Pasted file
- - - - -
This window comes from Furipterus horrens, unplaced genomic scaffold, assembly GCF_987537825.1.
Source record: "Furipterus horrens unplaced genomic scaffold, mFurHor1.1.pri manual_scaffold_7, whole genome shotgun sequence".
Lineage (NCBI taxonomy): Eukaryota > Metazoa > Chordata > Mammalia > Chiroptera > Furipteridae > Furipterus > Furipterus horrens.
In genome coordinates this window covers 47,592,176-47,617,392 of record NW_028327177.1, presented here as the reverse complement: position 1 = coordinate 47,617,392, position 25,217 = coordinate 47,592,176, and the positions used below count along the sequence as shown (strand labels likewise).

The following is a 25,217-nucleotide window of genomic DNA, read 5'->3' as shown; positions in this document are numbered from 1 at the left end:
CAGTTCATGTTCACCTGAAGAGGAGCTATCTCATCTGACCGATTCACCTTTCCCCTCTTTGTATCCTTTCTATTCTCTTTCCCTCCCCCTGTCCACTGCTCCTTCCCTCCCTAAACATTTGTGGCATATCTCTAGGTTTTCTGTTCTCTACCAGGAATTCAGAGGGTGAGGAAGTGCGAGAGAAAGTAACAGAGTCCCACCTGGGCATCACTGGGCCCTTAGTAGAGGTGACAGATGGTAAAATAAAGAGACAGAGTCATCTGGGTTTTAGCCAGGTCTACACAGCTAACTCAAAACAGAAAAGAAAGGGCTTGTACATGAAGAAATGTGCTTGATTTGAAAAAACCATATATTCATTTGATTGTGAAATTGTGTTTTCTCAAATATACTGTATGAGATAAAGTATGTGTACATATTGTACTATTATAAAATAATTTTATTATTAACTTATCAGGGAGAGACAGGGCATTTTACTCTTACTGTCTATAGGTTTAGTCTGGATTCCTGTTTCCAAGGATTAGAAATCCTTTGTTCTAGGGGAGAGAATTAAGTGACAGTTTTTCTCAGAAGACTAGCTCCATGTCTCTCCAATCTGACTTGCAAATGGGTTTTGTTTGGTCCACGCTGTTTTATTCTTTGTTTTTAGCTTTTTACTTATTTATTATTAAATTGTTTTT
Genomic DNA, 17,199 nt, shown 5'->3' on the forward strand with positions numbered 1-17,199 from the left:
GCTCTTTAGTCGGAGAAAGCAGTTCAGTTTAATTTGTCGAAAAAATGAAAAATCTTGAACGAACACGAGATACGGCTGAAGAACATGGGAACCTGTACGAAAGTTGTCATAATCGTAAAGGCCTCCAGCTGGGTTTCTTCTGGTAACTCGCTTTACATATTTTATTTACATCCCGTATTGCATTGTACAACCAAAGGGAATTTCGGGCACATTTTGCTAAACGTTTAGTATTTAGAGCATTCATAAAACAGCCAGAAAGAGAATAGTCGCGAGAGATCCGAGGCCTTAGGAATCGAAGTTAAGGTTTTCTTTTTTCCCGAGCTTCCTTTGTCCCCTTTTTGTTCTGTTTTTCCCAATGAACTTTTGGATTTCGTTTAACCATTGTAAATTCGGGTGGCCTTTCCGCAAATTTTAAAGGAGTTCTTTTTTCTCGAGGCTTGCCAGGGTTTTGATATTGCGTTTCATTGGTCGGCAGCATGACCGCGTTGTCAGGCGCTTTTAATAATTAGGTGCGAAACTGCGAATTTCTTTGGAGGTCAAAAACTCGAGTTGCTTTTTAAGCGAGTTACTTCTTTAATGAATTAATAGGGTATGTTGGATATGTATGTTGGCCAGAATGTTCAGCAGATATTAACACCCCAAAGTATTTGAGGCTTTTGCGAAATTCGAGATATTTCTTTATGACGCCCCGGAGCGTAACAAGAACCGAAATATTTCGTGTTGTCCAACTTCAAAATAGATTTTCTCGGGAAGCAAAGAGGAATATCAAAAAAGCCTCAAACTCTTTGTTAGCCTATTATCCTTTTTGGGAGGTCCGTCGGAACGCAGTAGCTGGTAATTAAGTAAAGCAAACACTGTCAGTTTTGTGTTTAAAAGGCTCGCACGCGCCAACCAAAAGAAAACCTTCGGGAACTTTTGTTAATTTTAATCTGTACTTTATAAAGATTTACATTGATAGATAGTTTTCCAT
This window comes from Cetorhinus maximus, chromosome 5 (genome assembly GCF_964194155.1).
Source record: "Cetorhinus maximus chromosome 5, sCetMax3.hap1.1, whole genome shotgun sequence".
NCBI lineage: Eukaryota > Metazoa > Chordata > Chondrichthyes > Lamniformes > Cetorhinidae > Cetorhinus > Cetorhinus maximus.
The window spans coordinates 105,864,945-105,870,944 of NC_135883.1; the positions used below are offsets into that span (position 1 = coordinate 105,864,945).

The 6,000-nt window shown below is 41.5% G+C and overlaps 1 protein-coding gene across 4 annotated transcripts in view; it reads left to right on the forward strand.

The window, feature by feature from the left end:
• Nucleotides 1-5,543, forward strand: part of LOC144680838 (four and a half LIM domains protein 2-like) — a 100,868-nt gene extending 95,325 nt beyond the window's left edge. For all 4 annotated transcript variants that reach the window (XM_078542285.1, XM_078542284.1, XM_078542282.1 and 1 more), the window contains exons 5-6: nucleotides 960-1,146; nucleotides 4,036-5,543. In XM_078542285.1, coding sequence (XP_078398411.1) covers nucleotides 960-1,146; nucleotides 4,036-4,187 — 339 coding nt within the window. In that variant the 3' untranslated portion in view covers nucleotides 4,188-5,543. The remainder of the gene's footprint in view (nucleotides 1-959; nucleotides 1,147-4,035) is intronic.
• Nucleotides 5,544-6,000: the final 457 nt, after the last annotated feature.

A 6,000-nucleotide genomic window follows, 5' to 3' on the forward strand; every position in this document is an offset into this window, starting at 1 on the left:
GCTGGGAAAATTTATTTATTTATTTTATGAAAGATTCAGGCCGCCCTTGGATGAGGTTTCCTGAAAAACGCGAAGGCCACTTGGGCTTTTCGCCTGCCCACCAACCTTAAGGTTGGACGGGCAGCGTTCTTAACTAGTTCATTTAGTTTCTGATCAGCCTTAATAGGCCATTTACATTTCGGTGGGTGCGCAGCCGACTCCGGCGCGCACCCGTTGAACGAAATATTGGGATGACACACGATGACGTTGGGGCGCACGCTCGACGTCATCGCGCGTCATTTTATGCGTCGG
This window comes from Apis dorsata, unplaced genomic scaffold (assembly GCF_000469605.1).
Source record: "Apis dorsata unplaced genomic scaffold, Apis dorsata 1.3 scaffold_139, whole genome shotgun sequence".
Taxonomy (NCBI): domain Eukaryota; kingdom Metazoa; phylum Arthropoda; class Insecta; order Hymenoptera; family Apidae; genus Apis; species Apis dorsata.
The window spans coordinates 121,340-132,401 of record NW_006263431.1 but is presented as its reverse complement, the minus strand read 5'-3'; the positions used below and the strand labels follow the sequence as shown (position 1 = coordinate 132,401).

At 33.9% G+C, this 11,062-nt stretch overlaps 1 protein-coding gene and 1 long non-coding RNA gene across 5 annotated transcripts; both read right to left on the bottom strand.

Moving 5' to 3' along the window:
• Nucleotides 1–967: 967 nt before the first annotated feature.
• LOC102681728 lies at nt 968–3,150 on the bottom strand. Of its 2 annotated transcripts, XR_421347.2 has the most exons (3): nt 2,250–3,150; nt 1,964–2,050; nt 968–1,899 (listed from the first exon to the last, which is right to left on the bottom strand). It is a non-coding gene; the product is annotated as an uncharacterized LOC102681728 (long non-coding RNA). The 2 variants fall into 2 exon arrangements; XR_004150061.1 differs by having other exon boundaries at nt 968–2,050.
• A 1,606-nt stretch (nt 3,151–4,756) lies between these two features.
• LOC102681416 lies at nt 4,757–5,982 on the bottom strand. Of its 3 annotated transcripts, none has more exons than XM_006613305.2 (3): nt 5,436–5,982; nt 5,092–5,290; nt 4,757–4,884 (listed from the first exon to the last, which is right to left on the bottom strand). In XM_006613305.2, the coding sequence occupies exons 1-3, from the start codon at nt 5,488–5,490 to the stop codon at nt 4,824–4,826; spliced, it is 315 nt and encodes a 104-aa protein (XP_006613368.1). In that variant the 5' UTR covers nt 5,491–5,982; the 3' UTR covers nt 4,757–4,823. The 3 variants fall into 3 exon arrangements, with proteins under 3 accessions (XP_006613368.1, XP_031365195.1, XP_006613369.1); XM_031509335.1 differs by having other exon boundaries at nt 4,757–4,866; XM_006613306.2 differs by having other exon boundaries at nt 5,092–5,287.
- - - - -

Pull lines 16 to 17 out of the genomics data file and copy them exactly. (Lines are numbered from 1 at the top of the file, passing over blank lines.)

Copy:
• Nucleotides 5,544-6,000: the final 457 nt, after the last annotated feature.

A 6,000-nucleotide genomic window follows, 5' to 3' on the forward strand; every position in this document is an offset into this window, starting at 1 on the left: